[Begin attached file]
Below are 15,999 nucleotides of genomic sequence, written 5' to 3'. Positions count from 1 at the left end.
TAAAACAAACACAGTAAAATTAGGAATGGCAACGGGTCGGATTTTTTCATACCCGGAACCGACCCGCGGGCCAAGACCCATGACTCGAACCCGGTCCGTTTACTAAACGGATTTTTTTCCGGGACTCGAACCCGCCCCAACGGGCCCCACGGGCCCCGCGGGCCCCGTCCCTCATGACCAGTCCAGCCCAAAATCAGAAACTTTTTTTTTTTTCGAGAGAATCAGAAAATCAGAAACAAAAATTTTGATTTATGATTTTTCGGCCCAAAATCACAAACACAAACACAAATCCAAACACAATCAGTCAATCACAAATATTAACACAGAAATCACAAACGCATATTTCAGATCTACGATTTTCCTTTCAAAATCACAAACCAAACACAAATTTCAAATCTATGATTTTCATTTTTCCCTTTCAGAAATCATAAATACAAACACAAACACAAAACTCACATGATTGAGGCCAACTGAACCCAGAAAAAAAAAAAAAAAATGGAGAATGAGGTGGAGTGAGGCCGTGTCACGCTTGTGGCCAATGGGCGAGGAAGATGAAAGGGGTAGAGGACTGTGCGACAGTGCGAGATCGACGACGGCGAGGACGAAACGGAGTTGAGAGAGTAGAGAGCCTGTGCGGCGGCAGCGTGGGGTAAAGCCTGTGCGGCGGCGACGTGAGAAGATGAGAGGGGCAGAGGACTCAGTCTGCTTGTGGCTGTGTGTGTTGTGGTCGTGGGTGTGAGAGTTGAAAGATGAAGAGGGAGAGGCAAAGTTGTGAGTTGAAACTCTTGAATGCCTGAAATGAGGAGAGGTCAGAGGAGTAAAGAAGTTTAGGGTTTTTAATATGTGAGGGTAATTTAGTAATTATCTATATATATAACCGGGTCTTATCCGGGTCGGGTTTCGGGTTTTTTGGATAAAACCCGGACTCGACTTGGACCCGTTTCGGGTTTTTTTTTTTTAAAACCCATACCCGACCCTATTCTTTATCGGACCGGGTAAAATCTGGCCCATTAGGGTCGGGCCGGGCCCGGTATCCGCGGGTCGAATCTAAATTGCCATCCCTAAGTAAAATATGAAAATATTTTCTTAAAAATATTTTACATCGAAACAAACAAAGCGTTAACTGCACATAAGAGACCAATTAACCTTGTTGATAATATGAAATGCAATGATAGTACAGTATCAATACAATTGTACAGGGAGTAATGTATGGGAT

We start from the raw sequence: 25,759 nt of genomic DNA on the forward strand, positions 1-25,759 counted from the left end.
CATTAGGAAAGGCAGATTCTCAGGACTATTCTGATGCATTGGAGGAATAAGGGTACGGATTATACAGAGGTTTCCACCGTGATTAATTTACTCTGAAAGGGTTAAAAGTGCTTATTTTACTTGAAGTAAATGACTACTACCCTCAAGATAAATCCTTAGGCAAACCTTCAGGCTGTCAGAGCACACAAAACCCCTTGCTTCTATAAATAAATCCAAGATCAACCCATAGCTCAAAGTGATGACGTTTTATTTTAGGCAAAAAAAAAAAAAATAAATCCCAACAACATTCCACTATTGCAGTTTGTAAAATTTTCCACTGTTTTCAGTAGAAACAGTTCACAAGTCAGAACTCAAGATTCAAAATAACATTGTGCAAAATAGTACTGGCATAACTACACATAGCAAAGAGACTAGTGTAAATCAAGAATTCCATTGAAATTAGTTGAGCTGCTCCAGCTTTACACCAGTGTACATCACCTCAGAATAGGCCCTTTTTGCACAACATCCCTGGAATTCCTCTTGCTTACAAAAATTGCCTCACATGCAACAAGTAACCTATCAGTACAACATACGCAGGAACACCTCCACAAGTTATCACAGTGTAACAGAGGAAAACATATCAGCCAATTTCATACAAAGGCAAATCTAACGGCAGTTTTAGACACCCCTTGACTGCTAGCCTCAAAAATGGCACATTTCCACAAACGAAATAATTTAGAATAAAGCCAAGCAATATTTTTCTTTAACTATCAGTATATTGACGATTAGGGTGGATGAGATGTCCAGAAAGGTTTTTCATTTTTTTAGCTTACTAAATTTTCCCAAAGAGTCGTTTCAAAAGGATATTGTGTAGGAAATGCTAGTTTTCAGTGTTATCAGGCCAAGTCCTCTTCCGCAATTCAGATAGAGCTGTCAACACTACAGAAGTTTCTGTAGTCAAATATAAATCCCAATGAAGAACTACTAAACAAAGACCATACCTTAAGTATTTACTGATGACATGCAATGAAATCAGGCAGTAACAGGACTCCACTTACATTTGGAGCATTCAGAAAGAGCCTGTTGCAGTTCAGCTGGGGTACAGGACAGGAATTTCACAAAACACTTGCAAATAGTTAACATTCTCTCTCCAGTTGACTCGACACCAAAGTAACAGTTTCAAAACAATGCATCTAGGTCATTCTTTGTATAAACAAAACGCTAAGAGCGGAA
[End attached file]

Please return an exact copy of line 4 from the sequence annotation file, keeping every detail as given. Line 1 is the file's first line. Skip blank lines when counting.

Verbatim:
CATTAGGAAAGGCAGATTCTCAGGACTATTCTGATGCATTGGAGGAATAAGGGTACGGATTATACAGAGGTTTCCACCGTGATTAATTTACTCTGAAAGGGTTAAAAGTGCTTATTTTACTTGAAGTAAATGACTACTACCCTCAAGATAAATCCTTAGGCAAACCTTCAGGCTGTCAGAGCACACAAAACCCCTTGCTTCTATAAATAAATCCAAGATCAACCCATAGCTCAAAGTGATGACGTTTTATTTTAGGCAAAAAAAAAAAAAATAAATCCCAACAACATTCCACTATTGCAGTTTGTAAAATTTTCCACTGTTTTCAGTAGAAACAGTTCACAAGTCAGAACTCAAGATTCAAAATAACATTGTGCAAAATAGTACTGGCATAACTACACATAGCAAAGAGACTAGTGTAAATCAAGAATTCCATTGAAATTAGTTGAGCTGCTCCAGCTTTACACCAGTGTACATCACCTCAGAATAGGCCCTTTTTGCACAACATCCCTGGAATTCCTCTTGCTTACAAAAATTGCCTCACATGCAACAAGTAACCTATCAGTACAACATACGCAGGAACACCTCCACAAGTTATCACAGTGTAACAGAGGAAAACATATCAGCCAATTTCATACAAAGGCAAATCTAACGGCAGTTTTAGACACCCCTTGACTGCTAGCCTCAAAAATGGCACATTTCCACAAACGAAATAATTTAGAATAAAGCCAAGCAATATTTTTCTTTAACTATCAGTATATTGACGATTAGGGTGGATGAGATGTCCAGAAAGGTTTTTCATTTTTTTAGCTTACTAAATTTTCCCAAAGAGTCGTTTCAAAAGGATATTGTGTAGGAAATGCTAGTTTTCAGTGTTATCAGGCCAAGTCCTCTTCCGCAATTCAGATAGAGCTGTCAACACTACAGAAGTTTCTGTAGTCAAATATAAATCCCAATGAAGAACTACTAAACAAAGACCATACCTTAAGTATTTACTGATGACATGCAATGAAATCAGGCAGTAACAGGACTCCACTTACATTTGGAGCATTCAGAAAGAGCCTGTTGCAGTTCAGCTGGGGTACAGGACAGGAATTTCACAAAACACTTGCAAATAGTTAACATTCTCTCTCCAGTTGACTCGACACCAAAGTAACAGTTTCAAAACAATGCATCTAGGTCATTCTTTGTATAAACAAAACGCTAAGAGCGGAA